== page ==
Canada: Are You Paying Too Much? A Guide To Financial Consulting

Last Updated: July 30 2013
Article by Deborah Stern, BComm, CPA, CA

Business owners and operators all want to optimize their performance while saving on operating costs. As a professional who has advised companies from various industries over the years, I have observed many cost-saving opportunities for businesses of all sizes. In this article, I outline my observations and provide my top six recommendations in this area.

1. Duty and duty drawback

International trade regulations are complex and are continually changing. They often place a tremendous burden upon companies. For example, duty fees are a normal cost of doing business for manufacturers. Each year, manufacturers around the world pay millions of duty on imported goods that go to the government. Of these amounts, portions are available for a refund.

The duty drawback program allows importers and exporters to compete more effectively in export markets by permitting them, in certain cases, to recover duties paid on imported goods. More specifically, the program benefits those who import goods into the country, and then subsequently export the imported goods, subject to the conditions described below. This prevents the issue of double taxation, paying the duty when receiving the goods and then subsequently shipping the same goods to a country Canada has a treaty with.

To apply for the duty drawback program, the qualifiable goods must be:

  1. Further processed; or
  2. Displayed or demonstrated in Canada; or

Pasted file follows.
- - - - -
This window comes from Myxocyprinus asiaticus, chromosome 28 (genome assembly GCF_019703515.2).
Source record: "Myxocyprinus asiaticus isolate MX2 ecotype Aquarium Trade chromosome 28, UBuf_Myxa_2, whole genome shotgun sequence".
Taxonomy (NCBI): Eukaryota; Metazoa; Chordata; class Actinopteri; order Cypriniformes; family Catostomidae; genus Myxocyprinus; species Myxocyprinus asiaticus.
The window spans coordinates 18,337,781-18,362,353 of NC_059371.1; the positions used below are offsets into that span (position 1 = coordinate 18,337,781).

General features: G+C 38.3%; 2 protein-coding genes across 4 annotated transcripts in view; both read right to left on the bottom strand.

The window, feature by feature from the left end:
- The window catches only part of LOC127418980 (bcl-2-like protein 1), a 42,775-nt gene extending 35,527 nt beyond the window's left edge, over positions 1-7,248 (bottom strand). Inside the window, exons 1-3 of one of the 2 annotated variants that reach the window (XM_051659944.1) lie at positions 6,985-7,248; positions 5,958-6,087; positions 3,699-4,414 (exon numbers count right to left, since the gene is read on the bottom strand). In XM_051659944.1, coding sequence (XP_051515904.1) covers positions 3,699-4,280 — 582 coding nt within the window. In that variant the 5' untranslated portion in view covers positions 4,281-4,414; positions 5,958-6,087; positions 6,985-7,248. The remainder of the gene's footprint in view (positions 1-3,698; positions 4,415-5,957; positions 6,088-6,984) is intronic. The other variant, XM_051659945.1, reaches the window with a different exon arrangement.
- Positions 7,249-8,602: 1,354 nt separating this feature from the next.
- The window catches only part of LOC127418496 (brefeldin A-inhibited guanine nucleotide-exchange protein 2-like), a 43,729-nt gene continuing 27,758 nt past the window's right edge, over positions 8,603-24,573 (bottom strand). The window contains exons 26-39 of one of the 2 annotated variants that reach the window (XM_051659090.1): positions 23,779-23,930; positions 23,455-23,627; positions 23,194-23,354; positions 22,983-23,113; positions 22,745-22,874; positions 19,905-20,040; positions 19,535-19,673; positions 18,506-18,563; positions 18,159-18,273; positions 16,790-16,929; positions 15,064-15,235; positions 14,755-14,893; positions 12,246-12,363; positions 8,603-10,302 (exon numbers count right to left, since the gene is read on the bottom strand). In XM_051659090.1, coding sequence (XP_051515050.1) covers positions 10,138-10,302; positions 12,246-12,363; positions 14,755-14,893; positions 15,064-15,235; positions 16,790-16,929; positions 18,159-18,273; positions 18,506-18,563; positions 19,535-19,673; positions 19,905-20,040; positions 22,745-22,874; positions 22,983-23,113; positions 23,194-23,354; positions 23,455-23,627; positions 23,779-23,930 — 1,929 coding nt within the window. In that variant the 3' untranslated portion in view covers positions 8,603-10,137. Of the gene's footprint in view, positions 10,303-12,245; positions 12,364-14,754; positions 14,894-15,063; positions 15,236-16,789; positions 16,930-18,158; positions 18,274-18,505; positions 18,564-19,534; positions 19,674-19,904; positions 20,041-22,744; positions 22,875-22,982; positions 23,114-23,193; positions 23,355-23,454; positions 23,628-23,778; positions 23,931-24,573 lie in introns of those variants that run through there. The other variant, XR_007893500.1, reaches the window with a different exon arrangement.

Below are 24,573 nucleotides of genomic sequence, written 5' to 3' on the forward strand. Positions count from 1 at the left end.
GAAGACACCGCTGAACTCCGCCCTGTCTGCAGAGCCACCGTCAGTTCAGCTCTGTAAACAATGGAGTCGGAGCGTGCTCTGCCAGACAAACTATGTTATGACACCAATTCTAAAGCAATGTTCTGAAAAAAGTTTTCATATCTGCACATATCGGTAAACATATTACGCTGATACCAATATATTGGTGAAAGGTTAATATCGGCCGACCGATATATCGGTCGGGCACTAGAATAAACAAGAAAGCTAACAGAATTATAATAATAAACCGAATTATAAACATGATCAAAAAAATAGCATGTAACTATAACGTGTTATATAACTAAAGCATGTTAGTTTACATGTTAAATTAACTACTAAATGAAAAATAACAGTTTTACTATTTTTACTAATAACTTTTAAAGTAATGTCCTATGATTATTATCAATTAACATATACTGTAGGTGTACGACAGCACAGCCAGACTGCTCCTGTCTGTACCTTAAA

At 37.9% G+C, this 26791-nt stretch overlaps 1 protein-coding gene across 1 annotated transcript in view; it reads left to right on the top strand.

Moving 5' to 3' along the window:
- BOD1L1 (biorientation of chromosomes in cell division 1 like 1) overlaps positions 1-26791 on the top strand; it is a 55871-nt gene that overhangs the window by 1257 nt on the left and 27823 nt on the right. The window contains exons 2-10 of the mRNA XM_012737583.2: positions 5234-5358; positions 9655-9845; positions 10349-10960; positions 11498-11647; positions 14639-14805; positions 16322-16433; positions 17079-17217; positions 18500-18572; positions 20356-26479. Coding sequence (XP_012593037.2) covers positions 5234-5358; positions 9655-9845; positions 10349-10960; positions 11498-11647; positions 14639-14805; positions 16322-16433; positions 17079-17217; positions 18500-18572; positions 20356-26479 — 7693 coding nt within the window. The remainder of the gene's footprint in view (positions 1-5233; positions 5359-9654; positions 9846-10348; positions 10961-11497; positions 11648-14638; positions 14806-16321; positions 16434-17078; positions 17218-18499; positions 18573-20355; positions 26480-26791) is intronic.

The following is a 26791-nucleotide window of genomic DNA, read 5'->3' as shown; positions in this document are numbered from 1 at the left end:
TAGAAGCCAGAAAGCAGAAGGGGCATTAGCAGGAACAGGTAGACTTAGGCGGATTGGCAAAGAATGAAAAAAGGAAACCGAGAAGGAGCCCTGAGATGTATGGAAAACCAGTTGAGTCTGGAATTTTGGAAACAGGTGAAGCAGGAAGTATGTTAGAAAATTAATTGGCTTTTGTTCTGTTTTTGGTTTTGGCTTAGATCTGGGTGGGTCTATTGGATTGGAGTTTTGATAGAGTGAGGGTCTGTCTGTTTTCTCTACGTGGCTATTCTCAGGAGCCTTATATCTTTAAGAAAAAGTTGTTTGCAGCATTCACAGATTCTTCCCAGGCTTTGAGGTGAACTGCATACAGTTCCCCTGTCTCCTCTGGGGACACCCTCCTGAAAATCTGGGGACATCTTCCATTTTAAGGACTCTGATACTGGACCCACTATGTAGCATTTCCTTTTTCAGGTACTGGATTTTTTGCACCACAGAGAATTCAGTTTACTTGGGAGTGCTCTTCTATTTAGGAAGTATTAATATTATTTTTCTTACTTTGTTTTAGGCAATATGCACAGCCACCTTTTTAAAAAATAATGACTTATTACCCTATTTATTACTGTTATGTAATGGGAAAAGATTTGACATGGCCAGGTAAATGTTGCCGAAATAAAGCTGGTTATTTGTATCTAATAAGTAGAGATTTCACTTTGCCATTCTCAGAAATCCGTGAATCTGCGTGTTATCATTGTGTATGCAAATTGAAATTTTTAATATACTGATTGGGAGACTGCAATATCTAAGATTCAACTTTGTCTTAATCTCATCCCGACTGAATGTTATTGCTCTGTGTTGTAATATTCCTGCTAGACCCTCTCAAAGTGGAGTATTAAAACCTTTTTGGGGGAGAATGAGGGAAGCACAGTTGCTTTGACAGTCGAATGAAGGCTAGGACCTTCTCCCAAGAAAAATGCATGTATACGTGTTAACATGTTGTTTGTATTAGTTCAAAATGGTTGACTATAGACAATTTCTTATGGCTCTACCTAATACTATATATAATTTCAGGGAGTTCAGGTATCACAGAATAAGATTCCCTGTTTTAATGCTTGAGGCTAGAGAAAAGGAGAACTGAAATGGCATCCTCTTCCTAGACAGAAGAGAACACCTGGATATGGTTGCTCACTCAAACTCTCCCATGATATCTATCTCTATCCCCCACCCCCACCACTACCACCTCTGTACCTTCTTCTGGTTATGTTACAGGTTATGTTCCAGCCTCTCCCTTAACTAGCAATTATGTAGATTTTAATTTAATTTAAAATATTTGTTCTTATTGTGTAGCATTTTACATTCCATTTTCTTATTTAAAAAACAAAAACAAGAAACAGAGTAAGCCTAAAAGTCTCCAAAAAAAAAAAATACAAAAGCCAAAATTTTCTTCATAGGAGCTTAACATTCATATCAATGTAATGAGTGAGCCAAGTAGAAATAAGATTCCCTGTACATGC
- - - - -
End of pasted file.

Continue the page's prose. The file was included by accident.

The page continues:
3. Used for development of production in Canada of goods for subsequent export; or
  4. Exported without having been used in Canada for any purpose other than noted above.

It is also very important when exporting your product to complete the paperwork properly and have the correct duty codes or you could be overpaying on duty. It is beneficial to periodically have a duty audit by a professional to review your paperwork and ensure you have coded all our product properly. Savings could be achieved without the upfront costs of a review because the consultant generally charges based on a percentage of the savings.

Beware of the significant changes in the last Federal Budget. The last Federal Budget removed duties on certain "sports equipment." The intent was to discourage cross-border shopping and encourage Canadian sales of like products.

However, a more important issue and one that will have a huge impact on businesses is the Federal Government's intent to remove the preferential status of certain countries (including China) as qualifying for the General Preferential Tariff (GPT) treatment. Imports will no longer be subject to lower preferential rates. In fact the rates will be assessed at the higher Most Favoured Nation rates (MFN).

The Federal Government is proposing the above changes be effective July 1, 2014 and some duty rates under the new legislation could more than double.

2. Telecom expense reviews/audits

For any business, reliance on communication technologies is unavoidable. However, paying more than you should is something that you can prevent. A telecom audit is especially helpful for companies with significant telecommunication costs or whose primary focus is telecommunications. Performing an internal audit of contracts and usage could potentially save you money.

Review/audit methods include looking at:

  • Cell phone usage;
  • Video and audio conferencing;
  • Telephone land lines;
  • Internet access;
  • Data lines; and
  • GPS.

Telecom audits ensure that your cellular/telecom provider is complying with the original contract, in addition to:

  • Confirming that you are not being overcharged;
  • Identifying hidden telecom costs and billing errors;
  • Ensuring you are not being billed for inactive lines; or
  • Recovering funds in the case you were overcharged.

3. Freight auditing and analytics

Similarly, hiring a consultant to conduct an audit on your company's freight costs – checking for invoicing inaccuracies or errors, possible fraudulent use and service failures could improve the management of your freight spending and reduce your costs.